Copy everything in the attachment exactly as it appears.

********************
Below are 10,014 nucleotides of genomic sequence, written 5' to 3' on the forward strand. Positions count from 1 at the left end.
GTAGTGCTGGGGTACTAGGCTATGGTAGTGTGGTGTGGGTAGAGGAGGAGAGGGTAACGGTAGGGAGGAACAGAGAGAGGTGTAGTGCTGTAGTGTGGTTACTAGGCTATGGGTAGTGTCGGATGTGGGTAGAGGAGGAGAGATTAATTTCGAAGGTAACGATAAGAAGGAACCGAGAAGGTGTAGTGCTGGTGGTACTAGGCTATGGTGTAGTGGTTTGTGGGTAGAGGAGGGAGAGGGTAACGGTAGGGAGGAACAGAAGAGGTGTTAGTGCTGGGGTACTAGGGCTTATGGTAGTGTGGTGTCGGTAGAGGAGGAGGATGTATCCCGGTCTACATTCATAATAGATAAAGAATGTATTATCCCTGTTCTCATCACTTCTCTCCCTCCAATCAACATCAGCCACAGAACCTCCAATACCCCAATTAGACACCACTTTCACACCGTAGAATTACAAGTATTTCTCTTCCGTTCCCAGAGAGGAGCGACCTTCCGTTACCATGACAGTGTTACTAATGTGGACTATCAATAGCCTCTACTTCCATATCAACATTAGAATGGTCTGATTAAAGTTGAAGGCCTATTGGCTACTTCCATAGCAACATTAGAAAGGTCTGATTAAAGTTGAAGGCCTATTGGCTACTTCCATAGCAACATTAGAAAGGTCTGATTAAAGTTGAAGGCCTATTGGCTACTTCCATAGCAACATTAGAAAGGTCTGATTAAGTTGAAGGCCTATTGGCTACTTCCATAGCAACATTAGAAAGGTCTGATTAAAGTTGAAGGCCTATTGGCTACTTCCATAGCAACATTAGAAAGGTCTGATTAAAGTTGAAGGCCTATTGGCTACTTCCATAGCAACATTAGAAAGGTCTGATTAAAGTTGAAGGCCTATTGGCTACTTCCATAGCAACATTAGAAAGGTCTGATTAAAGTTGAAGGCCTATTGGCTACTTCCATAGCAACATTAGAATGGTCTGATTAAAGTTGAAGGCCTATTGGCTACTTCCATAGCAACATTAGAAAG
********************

Below are 10,014 nucleotides of genomic sequence, written 5' to 3' on the forward strand. Positions count from 1 at the left end.
GTAGTGCTGGGGTACTAGGCTATGGTAGTGTGGTGTGGGTAGAGGAGGAGAGGGTAACGGTAGGGAGGAACAGAGAGAGGTGTAGTGCTGTAGTGTGGTTACTAGGCTATGGGTAGTGTCGGATGTGGGTAGAGGAGGAGAGATTAATTTCGAAGGTAACGATAAGAAGGAACCGAGAAGGTGTAGTGCTGGTGGTACTAGGCTATGGTGTAGTGGTTTGTGGGTAGAGGAGGGAGAGGGTAACGGTAGGGAGGAACAGAAGAGGTGTTAGTGCTGGGGTACTAGGGCTTATGGTAGTGTGGTGTCGGTAGAGGAGGAGGATGTATCCCGGTCTACATTCATAATAGATAAAGAATGTATTATCCCTGTTCTCATCACTTCTCTCCCTCCAATCAACATCAGCCACAGAACCTCCAATACCCCAATTAGACACCACTTTCACACCGTAGAATTACAAGTATTTCTCTTCCGTTCCCAGAGAGGAGCGACCTTCCGTTACCATGACAGTGTTACTAATGTGGACTATCAATAGCCTCTACTTCCATATCAACATTAGAATGGTCTGATTAAAGTTGAAGGCCTATTGGCTACTTCCATAGCAACATTAGAAAGGTCTGATTAAAGTTGAAGGCCTATTGGCTACTTCCATAGCAACATTAGAAAGGTCTGATTAAAGTTGAAGGCCTATTGGCTACTTCCATAGCAACATTAGAAAGGTCTGATTAAGTTGAAGGCCTATTGGCTACTTCCATAGCAACATTAGAAAGGTCTGATTAAAGTTGAAGGCCTATTGGCTACTTCCATAGCAACATTAGAAAGGTCTGATTAAAGTTGAAGGCCTATTGGCTACTTCCATAGCAACATTAGAAAGGTCTGATTAAAGTTGAAGGCCTATTGGCTACTTCCATAGCAACATTAGAAAGGTCTGATTAAAGTTGAAGGCCTATTGGCTACTTCCATAGCAACATTAGAATGGTCTGATTAAAGTTGAAGGCCTATTGGCTACTTCCATAGCAACATTAGAAAG